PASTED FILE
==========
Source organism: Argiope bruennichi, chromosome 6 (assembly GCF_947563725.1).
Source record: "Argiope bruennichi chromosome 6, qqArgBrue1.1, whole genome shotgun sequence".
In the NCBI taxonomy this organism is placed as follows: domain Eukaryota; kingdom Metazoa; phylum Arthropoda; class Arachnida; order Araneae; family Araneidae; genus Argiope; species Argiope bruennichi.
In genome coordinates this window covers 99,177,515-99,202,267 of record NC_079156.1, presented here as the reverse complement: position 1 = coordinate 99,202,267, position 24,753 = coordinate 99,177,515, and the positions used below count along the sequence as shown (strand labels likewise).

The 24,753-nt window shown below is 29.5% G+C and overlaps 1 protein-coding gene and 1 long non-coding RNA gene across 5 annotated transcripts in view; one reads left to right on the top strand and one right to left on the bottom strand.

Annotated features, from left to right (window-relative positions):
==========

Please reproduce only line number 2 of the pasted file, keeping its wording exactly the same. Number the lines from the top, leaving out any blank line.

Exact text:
Source record: "Argiope bruennichi chromosome 6, qqArgBrue1.1, whole genome shotgun sequence".